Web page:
Gamal recounts meeting two actors from Hollywood who came down to birria de borrego to try halal Mexican food for the first time, ending up making the trip down several times again thereafter.  

“I get many customers from L.A. who cross the border and are looking for halal food. And once they find Mexican halal food, it becomes very familiar [to them],” Gamal says. “Arabic food is everywhere, but Mexican halal food, that is rare.” Around Los Angeles, there is only one local taquería that offers halal meat for tacos: Fatima's Grill. They are a local franchise that has four locations around the County, including one in downtown Los Angeles, Downey, Long Beach, and Paramount.

For Rahman, longtime Tijuana residents’ endorsement of birria de borrego speaks volumes to Gamal’s reverence for authenticity. Only a year into the business, Gamal effortlessly brushes off any speculation that his birria might be a confused mutant of two distant palettes. 

Salómo and Ángel, a retired couple from San Diego, make their regular drive to Birria de Borrego for the hard-to-find lamb taco. Photo by Vani Sanganeria for L.A. TACO.
Imam Abdul Rahman places both Islamic and Catholic texts at the entrance of Masjid Omar. Rahman says the mosque welcomes non-Muslim residents in the area too, especially since the surge of newcomers to Gamal’s birria stand. Photo by Vani Sanganeria for L.A. TACO.

“Mohammed's food is actually Mexican, that, as some say, is better than [traditional] Mexican birria. He is doing it with love and sincerity. That's why it works out well,” Rahman says. “I really enjoy his food, and so do Mexicans.” 

For non-Muslim residents of Playas de Tijuana, Gamal’s specialty in lamb birria exemplifies the serendipitous inventions that can emerge from Tijuana’s global and accessible street food culture. Jesus Gonzalez, a retired electrician and resident of Playas de Tijuana, discovered Gamal’s birria six months ago while on the lookout for Mexican lamb dishes. 

“In my town, we only had goat birria,” Gonzalez says. “And here in Tijuana, they hardly sell lamb. There are almost no places. They only sell lamb barbacoa, for the most part.”

“This is one of the things that makes me happy [about Tijuana],” Gamal says. “[People] are willing to try anything. I just tried [something], and they loved it.” 

Mohammed Gamal

Often revered as the more tender, flavorful, and pricier counterpart to goat or beef, lamb can be a rare but not entirely foreign find in Mexican street food, say Agostini Salómo and Beatriz Ángel, a retired couple from San Diego. Salómo and Ángel moved to Tijuana partly for the versatile street food they felt lacking in the States, pointing to Gamal’s Egyptian-inspired menu as a paradigm for multicultural cuisine.   

“Here at the border, it's common to see people of different nationalities,” Ángel says. “Nothing is that unique because everyone is from different places. Here you will find lots of variety.”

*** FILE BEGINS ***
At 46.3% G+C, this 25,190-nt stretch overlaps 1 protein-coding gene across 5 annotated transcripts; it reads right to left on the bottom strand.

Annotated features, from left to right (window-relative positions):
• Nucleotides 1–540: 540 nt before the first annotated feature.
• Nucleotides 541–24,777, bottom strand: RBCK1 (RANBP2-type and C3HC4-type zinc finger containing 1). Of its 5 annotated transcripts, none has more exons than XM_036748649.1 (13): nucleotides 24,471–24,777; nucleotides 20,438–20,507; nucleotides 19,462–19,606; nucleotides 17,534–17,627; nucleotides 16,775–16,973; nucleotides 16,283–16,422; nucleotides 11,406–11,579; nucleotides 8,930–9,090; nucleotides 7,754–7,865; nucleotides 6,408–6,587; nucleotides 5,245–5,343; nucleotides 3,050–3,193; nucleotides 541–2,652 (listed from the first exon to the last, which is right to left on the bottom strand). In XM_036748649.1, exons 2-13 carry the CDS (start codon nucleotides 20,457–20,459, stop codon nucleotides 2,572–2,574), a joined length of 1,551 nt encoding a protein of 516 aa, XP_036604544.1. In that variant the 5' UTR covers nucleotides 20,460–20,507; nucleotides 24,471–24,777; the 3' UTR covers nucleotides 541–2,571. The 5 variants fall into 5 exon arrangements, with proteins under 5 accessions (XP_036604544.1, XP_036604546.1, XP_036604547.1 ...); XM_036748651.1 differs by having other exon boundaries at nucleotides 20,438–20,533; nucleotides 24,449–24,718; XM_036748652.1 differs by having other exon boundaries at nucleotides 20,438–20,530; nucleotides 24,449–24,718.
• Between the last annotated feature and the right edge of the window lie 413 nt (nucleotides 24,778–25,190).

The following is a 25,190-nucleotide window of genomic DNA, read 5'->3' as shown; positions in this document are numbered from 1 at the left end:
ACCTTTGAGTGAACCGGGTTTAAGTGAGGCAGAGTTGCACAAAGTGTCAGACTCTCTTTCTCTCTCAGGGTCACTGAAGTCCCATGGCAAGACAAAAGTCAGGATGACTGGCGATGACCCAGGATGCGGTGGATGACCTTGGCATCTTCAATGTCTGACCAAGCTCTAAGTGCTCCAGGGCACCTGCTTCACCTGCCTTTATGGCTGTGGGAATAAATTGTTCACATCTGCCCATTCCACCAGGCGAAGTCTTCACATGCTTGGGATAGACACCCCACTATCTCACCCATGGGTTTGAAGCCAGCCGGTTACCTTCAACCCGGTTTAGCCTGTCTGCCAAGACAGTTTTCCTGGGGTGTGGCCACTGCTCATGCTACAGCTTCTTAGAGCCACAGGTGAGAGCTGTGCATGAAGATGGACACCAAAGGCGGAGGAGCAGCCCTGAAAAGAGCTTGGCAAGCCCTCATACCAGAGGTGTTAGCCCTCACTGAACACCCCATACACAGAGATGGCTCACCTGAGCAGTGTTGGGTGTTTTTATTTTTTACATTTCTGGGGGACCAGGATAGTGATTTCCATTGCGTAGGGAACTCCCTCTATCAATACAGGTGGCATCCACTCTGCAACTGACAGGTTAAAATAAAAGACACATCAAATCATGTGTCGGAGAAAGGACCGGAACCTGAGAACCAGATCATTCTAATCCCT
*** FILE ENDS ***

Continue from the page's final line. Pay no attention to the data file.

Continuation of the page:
But the couple’s exposure to Tijuana’s Arabic community, Salómo says, felt limited before spotting the lamb birria stand while on a drive across the coast. After watching TV shows about food preparation practices used in Turkey and Egypt, Salómo says they felt compelled to try Gamal’s Arabic-inspired menu. 

“This is one of the things that makes me happy [about Tijuana],” Gamal says. “[People] are willing to try anything. I just tried [something], and they loved it.” 

Gamal’s birria stand, however, is not simply a tool to assimilate into the mainstream Mexican culture; it is also an invitation extended to the larger community to experience the city’s Arabic cultural scene and the immigrant community at the heart of it. Rahman says birria de borrego is often where the Catholic majority gets to know Tijuana’s small Muslim community up close. 

“[Birria de Borrego] lets them come and learn about Muslims, hear from Muslims themselves, instead of hearing misinformation about Muslims,” Rahman says. 

Having earned the Mexican public’s trust with his birria tacos, Gamal hopes to eventually open up a restaurant serving Egyptian food from back home. He’s on the lookout for a potential business partner to upgrade out of the food truck, but he wants to stay close to the mosque and the community he’s helped carve out of the front parking lot. 

“I want to introduce to you my culture, my food, and my mother,” he says, adding that he also hopes to fly his mother out from Egypt and have her experience his new taste of home someday. 

While he prepares to close shop before his fifth and final prayer of the day, Gamal is approached by Guanto Giwinyisilagun, an illustrator living in Tijuana since the beginning of the pandemic who often visits Gamal’s truck to order the birria broth alone. 

I'm from Taiwan, where one of the popular cultural dishes is a noodle soup. It's basically birria, but with noodles,” Giwinyisilagun says. “The soup alone is just so flavorful. There's something familiar about this area and the [soup] here that reminds me of my home across the ocean.” 

Catching the tail end of Giwinyisilagun’s sentence, Gamal thanks him for his kind words, adding that being reminded of home has always been his mission behind birria de borrego. 

P.º Ensenada 1552, Playas, Triangulode Oro, 22504 Tijuana, B.C., Mexico

Open 8:30 AM to 8:30 PM.

This story is part of TIJUANA WEEK at L.A. TACO! A collaboration with Professors Amara Aguilar, Laura Castañeda, and USC Annenberg School for Communication and Journalism. Make sure to check back daily for more stories.